The Samsung Galaxy Tab S2 arrived with Android 5.0.2 out of the box, but the operating system can now be upgraded to Android 7.0 Nougat, ensuring it's still relevant in today's market... just about.
Samsung has already made a bunch of tweaks to Google's lock screen notification-infused software through its TouchWiz interface, which is gradually getting less bloated as the years go by.
Back in 2015, Samsung was one step ahead of Google with a component fingerprint sensor built into the home button. It also allowed its devices to be silenced from the volume rocker before Google committed to it (it was actually stripped in stock Lollipop before returning in Marshmallow).
Split screen mode was another area where Samsung led the way before anyone else, and multitasking works particularly well on the larger Galaxy Tab S2 tablet. A long press on the "recent" touch key quickly divvies up the screen.
When the Samsung Galaxy Tab S2 first arrived, we were impressed with both its multitasking capabilities and the way we could swipe to the leftmost home screen to see the latest news – particular in Flipboard.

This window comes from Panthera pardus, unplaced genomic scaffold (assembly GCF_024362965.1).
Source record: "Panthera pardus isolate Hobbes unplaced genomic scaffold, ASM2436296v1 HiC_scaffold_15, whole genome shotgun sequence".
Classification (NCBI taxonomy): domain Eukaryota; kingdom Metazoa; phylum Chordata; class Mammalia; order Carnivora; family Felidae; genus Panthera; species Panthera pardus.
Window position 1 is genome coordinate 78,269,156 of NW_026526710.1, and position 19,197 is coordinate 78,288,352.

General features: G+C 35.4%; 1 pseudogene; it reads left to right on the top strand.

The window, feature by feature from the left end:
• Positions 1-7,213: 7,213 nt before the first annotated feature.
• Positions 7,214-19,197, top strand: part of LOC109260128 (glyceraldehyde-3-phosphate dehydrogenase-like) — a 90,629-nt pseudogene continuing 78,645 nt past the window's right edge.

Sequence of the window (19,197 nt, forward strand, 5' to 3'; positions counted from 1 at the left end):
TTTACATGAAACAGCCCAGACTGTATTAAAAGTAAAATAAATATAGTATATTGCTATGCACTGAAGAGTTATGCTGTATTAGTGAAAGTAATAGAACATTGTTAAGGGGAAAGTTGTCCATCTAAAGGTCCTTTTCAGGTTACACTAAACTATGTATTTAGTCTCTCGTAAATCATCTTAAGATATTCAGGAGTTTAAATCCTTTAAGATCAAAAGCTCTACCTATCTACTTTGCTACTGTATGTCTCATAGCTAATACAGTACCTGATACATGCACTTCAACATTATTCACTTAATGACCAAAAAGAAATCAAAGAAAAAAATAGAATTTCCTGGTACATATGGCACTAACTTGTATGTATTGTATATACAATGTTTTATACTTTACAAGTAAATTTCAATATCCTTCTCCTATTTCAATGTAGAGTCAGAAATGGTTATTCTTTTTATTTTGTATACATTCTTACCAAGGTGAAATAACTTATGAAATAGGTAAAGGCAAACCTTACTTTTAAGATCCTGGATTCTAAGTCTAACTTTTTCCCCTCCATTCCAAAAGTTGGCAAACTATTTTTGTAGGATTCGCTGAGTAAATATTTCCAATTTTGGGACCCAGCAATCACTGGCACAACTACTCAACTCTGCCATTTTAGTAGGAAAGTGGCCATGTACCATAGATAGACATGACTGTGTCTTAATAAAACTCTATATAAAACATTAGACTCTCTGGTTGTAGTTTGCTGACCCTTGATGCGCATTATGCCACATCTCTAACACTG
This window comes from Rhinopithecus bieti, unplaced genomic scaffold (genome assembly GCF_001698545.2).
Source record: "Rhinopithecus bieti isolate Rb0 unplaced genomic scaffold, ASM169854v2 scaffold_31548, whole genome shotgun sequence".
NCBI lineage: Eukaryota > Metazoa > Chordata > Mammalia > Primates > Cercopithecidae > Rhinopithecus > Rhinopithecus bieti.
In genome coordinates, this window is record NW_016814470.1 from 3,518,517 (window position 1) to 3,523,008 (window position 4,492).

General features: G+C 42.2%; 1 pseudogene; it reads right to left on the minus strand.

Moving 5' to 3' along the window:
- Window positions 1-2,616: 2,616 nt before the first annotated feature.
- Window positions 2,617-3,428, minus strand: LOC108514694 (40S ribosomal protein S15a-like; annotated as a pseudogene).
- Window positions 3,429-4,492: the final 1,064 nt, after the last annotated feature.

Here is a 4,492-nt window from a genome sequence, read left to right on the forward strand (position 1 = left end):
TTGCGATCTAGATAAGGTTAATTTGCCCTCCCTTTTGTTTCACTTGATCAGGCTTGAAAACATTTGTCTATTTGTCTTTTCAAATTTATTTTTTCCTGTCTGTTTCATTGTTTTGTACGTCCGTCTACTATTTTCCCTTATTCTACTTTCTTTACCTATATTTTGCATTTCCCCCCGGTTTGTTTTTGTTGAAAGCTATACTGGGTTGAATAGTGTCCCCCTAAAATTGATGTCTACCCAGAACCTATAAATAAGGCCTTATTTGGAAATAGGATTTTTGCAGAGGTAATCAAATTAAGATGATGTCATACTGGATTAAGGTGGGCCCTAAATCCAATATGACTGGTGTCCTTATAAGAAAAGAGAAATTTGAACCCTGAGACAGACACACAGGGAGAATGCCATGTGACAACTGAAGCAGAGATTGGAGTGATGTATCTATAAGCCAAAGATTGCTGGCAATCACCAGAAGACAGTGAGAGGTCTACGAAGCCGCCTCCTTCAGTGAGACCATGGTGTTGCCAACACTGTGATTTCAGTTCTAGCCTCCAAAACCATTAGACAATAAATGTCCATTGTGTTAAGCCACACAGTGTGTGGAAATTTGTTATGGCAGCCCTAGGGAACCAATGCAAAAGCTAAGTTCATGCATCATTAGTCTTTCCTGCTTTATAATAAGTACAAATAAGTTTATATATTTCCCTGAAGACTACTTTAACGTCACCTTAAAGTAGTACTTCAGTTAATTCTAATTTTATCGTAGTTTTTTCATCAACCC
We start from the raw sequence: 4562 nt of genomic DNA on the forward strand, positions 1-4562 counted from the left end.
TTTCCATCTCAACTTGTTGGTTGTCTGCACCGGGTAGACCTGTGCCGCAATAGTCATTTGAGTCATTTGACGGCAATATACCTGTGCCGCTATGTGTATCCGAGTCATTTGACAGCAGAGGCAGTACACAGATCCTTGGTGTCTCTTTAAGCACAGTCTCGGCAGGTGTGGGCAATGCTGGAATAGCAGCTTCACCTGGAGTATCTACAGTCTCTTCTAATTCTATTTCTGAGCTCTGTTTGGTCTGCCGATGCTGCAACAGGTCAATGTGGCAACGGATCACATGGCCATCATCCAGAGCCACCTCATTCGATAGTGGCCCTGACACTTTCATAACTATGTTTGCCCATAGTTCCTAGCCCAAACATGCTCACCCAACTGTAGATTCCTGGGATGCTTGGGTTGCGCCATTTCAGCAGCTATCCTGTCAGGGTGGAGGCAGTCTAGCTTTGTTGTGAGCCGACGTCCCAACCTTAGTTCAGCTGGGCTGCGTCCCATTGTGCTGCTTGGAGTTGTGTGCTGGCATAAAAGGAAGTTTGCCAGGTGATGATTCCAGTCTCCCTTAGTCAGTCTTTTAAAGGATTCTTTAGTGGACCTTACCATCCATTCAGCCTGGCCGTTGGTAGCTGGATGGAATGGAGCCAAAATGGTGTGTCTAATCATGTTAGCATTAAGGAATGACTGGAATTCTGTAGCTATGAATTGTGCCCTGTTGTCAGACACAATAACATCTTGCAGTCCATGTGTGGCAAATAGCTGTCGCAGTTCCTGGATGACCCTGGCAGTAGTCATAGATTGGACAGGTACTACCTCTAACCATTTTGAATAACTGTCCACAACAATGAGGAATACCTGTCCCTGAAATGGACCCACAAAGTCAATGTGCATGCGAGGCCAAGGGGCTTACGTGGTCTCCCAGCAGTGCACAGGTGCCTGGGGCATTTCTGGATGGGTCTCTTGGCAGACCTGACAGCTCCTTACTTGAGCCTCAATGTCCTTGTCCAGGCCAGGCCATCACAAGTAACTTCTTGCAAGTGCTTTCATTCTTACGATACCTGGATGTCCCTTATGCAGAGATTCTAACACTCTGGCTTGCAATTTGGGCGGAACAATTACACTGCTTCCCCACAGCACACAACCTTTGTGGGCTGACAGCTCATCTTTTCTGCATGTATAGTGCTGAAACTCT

Apple and Google have since caught up in terms of features and interface, but we still remember Samsung leading the way.
Samsung Galaxy Tab S2: apps
This is where Samsung is known for its Android meddling: giving you apps you never wanted and never asked for. The company has learned its lesson in recent years though – to an extent.
Tab S2 contains fairly useless Internet, Email, Memo apps, as well as the Android-required Chrome, Gmail, Drive apps. Gallery is a bit faster than Google Photos, so that's maybe a keeper.
Well, actually they're all really keepers because you can't delete many Samsung-made apps: Contacts, Gallery, Camera, Music, Video, Clock, My Files, Smart Manager, Calendar, SideSync and Galaxy Apps (in case you want more of these) are all stuck on your Tab S2.
It's a pain, because who wants their app drawer stuffed with generic Internet or Email apps? I did find uses for transporting files via SideSync and playing movie files more quickly through Video, but it should really be up to me to decide which apps stay and which ones go.
Samsung also throws in a bit of bloatware, for better or worse. There's a Microsoft apps folder full of Office, Skype and OneDrive apps, its own Samsung Milk Music, Samsung+, Screen Saver, a CNN for Samsung and Next Issue apps.
Thankfully, while Samsung would love to steer you into downloading new apps through its Galaxy Apps store, it includes the Play Store in the app drawer.